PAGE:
National attention has focused on a handful of young, left-wing first-time members of Congress elected to safe seats. But realistically, the future of the House lies with a larger group of Democrats who eked out narrow wins in newly purple districts.
“Most of the freshmen come from swing districts,” said Rep. Tom Malinowski (D-NJ), who beat four-term incumbent Republican Leonard Lance by 5 points in 2018. “We come from places where voters want us to focus on getting things done that can actually be achieved.”
Rep. Katie Hill (D-CA), who defeated GOP Rep. Steve Knight in a Los Angeles district long held by Republicans, says she is a “pragmatic progressive.” Rep. Abigail Spanberger (D-VA), the former CIA agent who defeated Tea Party stalwart Dave Brat, calls it “passionate pragmatism.”
Whatever you call it, these members are less interested in a 70 percent top tax rate or a Green New Deal than they are in passing targeted fixes to protect the Affordable Care Act and lower the cost of health care, promoting renewable energy, and maybe looking for an infrastructure deal to fix crumbling roads and boost rural broadband to speed up slow internet in their districts. They’re happy to discuss the more ambitious policy ideas animating the left, like Medicare-for-all, but they still have serious reservations.
A dozen interviews in the first weeks of the new Congress reveal that one of the biggest limiting factors for any future progressive legislative agenda will be what these Democrats from the swing districts are willing to talk about.
“There’s a number of us who are really, really passionate about the reasons why we’re here. But through a real pragmatic lens,” Spanberger told Vox in a recent interview. “Voters trusted us, went outside their normal voting patterns, so we have a tremendous obligation.”
Moderate first-term Democrats want to fix Obamacare before they think about Medicare-for-all
Ben McAdams, the former Salt Lake County mayor who was elected by one of the most conservative Democratic-held districts in a squeaker, is a Medicare-for-all skeptic. People should have a little skin in the game, he said. If health care is free, then people might use more health care, which drives up costs. He wants moderate voices to have a place in the debate, saying: “Congress should be a free market of ideas.”
Rep. Katie Porter (D-CA), who narrowly defeated Mimi Walters, is an exception in this red-to-blue cohort, an ardent Medicare-for-all supporter and Sen. Elizabeth Warren (D-MA) disciple. Rep. Dean Phillips (D-MN), on the other hand, doesn’t think Medicare-for-all should be the starting point of the health care debate.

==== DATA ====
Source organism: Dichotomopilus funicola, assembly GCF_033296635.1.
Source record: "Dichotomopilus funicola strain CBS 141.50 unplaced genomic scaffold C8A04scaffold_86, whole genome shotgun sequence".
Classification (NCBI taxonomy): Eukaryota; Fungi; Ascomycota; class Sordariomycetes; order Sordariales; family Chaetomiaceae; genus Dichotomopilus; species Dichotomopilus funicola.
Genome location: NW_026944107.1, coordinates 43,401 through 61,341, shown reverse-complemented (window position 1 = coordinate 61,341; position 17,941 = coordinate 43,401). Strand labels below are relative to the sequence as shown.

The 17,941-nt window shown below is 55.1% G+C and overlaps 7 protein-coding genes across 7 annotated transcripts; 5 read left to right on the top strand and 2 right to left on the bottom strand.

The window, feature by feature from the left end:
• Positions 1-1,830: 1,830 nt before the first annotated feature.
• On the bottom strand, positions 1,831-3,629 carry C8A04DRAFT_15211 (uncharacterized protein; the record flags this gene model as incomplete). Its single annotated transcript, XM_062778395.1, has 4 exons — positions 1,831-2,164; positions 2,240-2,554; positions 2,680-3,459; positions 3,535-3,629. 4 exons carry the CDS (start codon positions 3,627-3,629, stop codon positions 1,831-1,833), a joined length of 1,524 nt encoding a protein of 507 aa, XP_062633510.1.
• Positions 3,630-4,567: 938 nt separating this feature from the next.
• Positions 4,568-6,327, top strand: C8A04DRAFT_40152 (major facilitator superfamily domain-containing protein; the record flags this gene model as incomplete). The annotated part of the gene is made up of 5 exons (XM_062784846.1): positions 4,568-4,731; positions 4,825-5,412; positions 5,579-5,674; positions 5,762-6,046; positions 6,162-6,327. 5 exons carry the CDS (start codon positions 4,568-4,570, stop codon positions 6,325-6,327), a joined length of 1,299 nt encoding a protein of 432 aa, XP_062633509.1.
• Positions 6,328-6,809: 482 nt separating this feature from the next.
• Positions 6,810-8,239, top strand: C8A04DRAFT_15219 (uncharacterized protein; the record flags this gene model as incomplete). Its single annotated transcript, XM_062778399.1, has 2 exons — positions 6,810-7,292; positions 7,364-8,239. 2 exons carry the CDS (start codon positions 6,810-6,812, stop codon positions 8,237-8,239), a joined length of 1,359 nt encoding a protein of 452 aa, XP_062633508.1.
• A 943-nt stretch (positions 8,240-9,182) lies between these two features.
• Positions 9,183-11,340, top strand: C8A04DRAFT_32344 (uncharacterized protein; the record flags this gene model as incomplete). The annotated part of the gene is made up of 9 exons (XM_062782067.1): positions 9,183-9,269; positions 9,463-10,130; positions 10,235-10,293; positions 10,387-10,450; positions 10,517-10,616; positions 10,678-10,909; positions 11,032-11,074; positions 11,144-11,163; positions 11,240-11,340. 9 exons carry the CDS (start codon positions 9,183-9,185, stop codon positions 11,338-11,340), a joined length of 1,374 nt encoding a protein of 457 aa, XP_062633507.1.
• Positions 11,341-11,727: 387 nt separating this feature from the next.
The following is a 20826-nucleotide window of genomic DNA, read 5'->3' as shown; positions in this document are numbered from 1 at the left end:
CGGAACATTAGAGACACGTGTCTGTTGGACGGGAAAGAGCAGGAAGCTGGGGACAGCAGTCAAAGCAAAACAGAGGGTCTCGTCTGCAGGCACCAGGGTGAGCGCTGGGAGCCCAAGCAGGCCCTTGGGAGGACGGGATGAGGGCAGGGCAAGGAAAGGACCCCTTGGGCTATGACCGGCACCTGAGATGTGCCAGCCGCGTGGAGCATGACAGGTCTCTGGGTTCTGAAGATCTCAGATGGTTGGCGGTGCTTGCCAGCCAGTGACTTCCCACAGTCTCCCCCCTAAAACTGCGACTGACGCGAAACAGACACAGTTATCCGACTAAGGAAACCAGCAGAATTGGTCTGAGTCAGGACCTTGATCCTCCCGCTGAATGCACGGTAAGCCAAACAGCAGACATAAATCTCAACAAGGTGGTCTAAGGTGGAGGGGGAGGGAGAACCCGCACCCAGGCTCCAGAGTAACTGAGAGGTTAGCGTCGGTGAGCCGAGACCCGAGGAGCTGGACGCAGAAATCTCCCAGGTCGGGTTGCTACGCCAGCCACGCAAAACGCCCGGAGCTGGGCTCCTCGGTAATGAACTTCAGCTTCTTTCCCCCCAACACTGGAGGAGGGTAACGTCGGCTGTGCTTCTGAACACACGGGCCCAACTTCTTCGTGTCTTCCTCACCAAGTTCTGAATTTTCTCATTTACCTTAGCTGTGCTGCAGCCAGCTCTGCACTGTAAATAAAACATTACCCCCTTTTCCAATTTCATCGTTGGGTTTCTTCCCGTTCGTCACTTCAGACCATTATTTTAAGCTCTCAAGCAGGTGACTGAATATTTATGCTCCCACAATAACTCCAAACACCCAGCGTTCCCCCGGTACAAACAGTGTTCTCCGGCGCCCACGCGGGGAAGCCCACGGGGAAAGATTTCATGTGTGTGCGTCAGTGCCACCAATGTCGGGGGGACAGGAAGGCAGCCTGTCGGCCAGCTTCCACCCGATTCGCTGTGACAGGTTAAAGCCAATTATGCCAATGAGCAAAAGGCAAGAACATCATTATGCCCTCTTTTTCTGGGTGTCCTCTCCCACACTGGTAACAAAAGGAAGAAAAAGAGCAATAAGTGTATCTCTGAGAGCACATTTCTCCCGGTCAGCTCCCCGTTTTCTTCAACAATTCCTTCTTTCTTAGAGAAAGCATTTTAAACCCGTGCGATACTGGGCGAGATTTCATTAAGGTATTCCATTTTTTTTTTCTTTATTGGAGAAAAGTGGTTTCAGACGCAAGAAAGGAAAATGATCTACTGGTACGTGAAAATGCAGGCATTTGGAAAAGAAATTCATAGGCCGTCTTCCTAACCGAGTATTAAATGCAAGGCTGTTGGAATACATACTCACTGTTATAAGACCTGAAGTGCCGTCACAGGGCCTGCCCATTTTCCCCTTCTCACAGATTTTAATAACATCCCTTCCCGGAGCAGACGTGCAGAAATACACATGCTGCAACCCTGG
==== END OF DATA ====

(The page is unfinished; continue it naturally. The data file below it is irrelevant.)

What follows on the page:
“I don’t think there are many Republicans that wouldn’t agree with the outcome of access to high-quality care at affordable prices,” Phillips said. Phillips said his first priority is to shore up the ACA, but he is open to new ideas for expanding health care, like a Medicare buy-in.
“I’m trying to find a way to build bridges to conservative thinking, which demands competition and freedom to choose,” he said. “So have a public option! Give people the freedom to choose.”
Many first-term Democrats are loyal to the health care law we already have, like Lauren Underwood, a former Health and Human Services official under Obama, who trounced Illinois Republican Randy Hultgren by running on saving the Affordable Care Act.
“I came here on a mission to help fix our health care system,” Underwood said. She’s urging a funding injection to increase competition in the ACA’s markets and, as a former nurse, she wants to focus on building out America’s health care workforce.
What about a Green New Deal? a reporter asked her. Underwood shrugged.
“I don’t know that much about it,” she said. “I’ve just seen hashtags.”
The moderate freshmen are trying to bring back “Infrastructure Week”
While “infrastructure week” has become a joke in Washington, many first-term Democrats are achingly serious about it.
“We have a tunnel we need to dig,” said Malinowski, referring to Trump blocking the funding for the Gateway Tunnel between New York and New Jersey. “Before we build any walls, we want to focus on some bridges and tunnels in New Jersey.”
From bumper-to-bumper traffic on New Jersey roads to aging water infrastructure leaching chemicals into the water in Michigan to need for rural broadband in districts around the country, there are real projects Democrats want to see funded.